And it's not even the end of the world

Depressives always know that it can get worse, there's no need to tell us "Smile! It could be worse!" We know(!) Perhaps that's why this depressive has always had a bit of a thing for apocalyptic fiction.

You'd think it could only get better - so the world you loved has been wiped aside in a nuclear holocaust, or ravaged by man-eating plants - what more could go wrong? Well, man of course could go wrong. Why start again with a brighter, shinier version of humanity? Let's just pick out all the dross and let them inherit the earth. The really sad thing about this is that it feels all too real to me. I would suspect that if the end of the world was nigh, the spoils of the post-apocalyptic world probably would go to the nastiest end of society, not the tree-huggers.

One of the scariest pieces of apocalyptic fiction I've ever read is, without a doubt, Margaret Atwood's The handmaid's tale. Set in a part of America which is vaguely recognisable, but very different, the conservative right has taken over (after gunning down the whole of Congress) and imposed a theocracy. Frequent nuclear accidents and other mishaps have led to widespread sterility among both men and women, while those women who are still fertile are carefully controlled. The "handmaids" may harbour in their wombs the prospect of having children, but for all that, this is a barren sterile existence that they lead; sans love, sans joy, sans humanity, sans even books (reading might give women ideas).

The story is told from two perspectives. The main thrust of the narrative is told by Offred (i.e. belonging to Fred), an anonymous handmaid separated from her husband (as a second wife their marriage has been made illegal) and daughter. There is also a brief epilogue in which the tale is placed in context at an academic convention some years later.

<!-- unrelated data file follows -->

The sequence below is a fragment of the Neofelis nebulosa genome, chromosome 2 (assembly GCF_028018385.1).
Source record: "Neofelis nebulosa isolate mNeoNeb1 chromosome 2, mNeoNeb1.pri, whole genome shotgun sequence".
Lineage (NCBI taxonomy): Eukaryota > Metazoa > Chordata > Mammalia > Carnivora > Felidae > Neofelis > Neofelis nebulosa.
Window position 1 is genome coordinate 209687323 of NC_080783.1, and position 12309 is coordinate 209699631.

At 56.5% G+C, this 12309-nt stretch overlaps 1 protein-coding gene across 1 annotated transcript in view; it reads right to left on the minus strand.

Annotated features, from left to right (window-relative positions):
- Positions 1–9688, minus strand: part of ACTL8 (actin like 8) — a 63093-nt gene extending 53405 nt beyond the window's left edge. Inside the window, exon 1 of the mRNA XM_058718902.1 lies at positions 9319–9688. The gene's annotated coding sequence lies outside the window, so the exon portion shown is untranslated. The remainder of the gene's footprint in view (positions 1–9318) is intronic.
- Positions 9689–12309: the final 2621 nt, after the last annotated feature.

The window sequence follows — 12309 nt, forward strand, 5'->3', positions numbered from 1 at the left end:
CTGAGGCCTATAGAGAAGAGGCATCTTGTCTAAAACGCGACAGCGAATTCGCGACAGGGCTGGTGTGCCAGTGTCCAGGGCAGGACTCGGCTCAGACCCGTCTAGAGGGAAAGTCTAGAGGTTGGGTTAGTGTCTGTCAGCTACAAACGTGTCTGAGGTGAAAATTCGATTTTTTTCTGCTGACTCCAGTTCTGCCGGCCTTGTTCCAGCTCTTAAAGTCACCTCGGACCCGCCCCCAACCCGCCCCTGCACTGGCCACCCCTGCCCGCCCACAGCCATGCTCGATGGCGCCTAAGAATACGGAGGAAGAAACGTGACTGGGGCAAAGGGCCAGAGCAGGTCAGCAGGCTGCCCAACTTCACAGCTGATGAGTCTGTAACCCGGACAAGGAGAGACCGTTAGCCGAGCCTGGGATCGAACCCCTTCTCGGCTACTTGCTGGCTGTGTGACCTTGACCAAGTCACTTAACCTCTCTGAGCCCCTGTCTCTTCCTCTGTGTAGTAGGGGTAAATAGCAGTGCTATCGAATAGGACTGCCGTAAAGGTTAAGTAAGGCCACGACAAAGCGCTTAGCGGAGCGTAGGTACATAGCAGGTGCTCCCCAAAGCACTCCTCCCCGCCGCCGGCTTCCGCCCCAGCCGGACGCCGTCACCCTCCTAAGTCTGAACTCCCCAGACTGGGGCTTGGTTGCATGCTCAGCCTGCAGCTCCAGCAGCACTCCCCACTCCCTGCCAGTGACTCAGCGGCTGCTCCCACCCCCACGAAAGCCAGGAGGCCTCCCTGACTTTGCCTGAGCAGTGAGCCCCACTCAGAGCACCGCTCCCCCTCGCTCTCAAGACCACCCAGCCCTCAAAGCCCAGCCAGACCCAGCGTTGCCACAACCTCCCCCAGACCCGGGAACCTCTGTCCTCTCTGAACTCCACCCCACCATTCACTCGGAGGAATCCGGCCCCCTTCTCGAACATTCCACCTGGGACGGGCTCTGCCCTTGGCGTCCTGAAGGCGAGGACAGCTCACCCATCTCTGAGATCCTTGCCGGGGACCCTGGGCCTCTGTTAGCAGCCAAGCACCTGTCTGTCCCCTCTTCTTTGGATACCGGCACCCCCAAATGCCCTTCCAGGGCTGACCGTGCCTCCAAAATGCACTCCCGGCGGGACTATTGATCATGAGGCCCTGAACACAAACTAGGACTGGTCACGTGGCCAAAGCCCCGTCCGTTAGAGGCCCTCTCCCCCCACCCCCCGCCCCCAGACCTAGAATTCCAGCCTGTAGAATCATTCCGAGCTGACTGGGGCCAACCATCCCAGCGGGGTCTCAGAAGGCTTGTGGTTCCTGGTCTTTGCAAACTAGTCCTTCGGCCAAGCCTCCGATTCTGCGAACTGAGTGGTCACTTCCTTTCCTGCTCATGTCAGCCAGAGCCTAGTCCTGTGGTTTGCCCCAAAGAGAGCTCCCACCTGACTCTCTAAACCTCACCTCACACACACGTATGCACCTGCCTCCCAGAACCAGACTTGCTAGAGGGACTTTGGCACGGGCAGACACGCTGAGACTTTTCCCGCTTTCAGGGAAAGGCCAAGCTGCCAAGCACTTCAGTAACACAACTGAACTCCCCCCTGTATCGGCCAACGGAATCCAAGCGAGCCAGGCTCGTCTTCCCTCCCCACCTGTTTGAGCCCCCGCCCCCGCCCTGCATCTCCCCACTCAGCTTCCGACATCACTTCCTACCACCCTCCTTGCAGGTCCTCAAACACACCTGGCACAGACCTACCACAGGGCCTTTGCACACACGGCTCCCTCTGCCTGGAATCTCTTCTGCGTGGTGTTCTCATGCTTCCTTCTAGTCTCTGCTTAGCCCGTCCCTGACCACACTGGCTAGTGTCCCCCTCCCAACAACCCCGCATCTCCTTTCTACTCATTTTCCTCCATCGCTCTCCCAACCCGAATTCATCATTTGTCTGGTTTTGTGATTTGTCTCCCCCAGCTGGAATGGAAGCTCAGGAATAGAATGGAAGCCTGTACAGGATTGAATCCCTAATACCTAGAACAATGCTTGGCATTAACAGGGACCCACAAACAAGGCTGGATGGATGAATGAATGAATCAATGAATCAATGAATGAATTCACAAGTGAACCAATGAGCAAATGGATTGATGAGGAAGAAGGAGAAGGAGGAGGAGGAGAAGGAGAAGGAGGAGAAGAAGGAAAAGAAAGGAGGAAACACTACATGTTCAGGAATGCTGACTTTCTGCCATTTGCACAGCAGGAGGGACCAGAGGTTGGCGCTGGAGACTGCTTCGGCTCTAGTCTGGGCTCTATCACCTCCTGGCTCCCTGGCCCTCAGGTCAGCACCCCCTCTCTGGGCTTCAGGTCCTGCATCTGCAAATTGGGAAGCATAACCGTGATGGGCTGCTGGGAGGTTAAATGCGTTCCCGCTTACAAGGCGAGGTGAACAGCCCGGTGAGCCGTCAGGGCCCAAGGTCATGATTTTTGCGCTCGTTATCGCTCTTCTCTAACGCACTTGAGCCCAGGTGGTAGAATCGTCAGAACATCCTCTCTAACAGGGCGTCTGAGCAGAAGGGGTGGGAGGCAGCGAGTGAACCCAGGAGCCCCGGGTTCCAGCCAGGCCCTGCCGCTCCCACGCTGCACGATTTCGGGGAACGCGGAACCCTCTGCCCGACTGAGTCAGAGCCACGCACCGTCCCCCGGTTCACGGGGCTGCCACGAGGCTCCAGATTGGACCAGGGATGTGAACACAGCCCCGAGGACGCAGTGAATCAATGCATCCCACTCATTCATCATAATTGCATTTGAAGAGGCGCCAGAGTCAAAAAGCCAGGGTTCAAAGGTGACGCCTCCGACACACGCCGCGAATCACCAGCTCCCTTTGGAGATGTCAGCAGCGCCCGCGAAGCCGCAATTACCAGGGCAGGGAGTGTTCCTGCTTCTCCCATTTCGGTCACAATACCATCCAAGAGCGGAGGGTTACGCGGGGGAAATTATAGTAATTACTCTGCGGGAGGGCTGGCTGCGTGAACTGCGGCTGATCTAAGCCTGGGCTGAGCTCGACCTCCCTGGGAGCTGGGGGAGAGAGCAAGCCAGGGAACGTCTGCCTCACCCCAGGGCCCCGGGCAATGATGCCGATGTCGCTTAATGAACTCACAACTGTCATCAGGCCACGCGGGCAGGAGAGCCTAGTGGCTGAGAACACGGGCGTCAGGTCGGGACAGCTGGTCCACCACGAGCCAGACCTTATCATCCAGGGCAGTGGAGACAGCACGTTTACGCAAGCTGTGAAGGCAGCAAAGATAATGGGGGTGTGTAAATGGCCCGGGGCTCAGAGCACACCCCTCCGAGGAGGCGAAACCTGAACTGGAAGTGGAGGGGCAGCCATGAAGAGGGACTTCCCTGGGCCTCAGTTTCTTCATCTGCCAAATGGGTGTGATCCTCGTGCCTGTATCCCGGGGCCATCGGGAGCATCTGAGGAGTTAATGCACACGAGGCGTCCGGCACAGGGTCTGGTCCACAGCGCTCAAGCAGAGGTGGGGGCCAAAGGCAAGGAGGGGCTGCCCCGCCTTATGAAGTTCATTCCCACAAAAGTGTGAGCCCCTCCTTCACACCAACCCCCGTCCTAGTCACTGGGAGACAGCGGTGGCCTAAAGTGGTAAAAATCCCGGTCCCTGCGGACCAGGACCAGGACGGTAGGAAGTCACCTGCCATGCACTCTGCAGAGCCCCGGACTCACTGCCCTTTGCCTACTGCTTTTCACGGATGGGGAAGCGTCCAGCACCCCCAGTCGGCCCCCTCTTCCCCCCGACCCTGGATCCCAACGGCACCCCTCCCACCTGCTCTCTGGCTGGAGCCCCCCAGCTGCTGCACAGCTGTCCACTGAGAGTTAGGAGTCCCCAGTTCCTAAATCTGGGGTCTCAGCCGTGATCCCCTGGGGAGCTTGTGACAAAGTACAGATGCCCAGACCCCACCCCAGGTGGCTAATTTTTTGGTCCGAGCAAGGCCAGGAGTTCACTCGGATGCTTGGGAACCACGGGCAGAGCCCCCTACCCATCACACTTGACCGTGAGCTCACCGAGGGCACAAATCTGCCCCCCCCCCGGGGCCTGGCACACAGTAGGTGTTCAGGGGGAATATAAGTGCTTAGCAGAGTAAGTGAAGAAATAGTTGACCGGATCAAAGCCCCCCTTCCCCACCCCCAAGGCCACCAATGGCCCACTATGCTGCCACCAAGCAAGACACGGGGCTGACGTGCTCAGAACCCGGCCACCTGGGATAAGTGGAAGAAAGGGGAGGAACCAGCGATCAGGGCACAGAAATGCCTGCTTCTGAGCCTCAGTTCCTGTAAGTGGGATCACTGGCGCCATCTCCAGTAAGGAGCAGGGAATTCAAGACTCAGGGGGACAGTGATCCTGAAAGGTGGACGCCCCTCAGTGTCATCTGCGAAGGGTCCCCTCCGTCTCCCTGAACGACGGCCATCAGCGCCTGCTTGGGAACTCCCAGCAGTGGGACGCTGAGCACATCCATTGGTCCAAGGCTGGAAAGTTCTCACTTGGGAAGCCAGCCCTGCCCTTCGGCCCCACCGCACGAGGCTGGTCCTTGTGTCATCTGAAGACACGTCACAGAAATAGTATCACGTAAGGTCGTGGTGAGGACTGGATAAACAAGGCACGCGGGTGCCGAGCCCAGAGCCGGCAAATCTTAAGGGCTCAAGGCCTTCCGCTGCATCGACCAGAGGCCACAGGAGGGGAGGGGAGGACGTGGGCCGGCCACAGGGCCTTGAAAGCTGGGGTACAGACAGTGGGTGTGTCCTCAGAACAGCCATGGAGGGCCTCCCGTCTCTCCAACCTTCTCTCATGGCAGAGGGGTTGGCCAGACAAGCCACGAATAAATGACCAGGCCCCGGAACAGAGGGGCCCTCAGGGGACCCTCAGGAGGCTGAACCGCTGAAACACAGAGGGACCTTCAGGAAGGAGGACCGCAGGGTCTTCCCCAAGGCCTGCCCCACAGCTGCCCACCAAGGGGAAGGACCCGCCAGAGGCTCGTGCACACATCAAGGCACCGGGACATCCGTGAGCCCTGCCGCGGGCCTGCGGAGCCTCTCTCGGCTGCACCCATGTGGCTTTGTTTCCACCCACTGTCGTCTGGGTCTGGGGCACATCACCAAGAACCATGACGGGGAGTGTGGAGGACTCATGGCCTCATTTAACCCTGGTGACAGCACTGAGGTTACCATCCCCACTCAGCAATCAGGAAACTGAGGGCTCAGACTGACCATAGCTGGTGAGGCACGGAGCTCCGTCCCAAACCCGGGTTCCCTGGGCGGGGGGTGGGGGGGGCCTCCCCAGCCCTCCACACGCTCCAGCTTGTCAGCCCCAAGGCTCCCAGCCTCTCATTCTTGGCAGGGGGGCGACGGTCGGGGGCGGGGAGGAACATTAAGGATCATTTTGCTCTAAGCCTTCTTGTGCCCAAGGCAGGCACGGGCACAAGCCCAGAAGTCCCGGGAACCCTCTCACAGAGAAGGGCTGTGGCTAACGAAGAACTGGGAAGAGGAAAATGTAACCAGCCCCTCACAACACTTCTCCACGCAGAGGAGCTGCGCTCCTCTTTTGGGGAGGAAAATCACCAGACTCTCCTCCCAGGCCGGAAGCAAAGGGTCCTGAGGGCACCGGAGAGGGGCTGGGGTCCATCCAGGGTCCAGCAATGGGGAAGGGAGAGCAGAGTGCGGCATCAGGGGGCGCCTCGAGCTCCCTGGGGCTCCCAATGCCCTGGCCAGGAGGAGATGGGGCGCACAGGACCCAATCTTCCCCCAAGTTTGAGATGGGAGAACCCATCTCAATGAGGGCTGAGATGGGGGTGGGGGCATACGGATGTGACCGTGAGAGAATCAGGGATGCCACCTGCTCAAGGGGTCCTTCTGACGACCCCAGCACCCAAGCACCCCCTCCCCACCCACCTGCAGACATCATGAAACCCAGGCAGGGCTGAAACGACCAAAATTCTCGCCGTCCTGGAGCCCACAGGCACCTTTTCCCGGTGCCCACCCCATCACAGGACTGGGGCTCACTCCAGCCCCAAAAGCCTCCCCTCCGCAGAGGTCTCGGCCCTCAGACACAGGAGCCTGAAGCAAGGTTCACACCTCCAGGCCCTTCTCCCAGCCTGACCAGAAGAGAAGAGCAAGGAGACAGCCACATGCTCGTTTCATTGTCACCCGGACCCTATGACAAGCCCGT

Offred's tale is, without doubt, horrible, and yet, it seems so futuristic - that couldn't happen here, now, could it? Of course not. And yet....after reading the convention section you realise how much of Atwood's scary futuristic tale is indeed happening here and now.

"Particicutions" in which everyone joins in to execute an offender happened regularly in Afghanistan under the Taliban - for all I know, they may be part of everyday life elsewhere too. Women's rights are severely curtailed in many countries throughout the world - whether it's their sexual rights, their equal rights to an education, or their rights to have a level of control over their own bodies. Much of what Atwood writes is not set in a scary future state, but in reality is in an equally scary here and now - where women can be stoned to death just for the suspicion of having sex with the wrong man, and where they remain in ignorance because of a decision - made by a man - that they don't merit education.

It's a profoundly depressing read, but worth reading. Perhaps the single most important point Atwood puts across here is that rights, even seemingly simple ones, are worth fighting for. The situation in The handmaid's tale was partly brought about by events beyond most peoples' control, but the final situation was, in a large part due to no-one getting up and saying "No, this must be stopped". In this Atwood's world copies every totalitarian state that has ever existed.

There may or may not be a happy ending for the Offred of this tale, for many women worldwide parts of The handmaid's tale is their everyday reality. It's a salutary chilling tale. I've never really rated Margaret Atwood before, but I suspect that actually she's quite brilliant...


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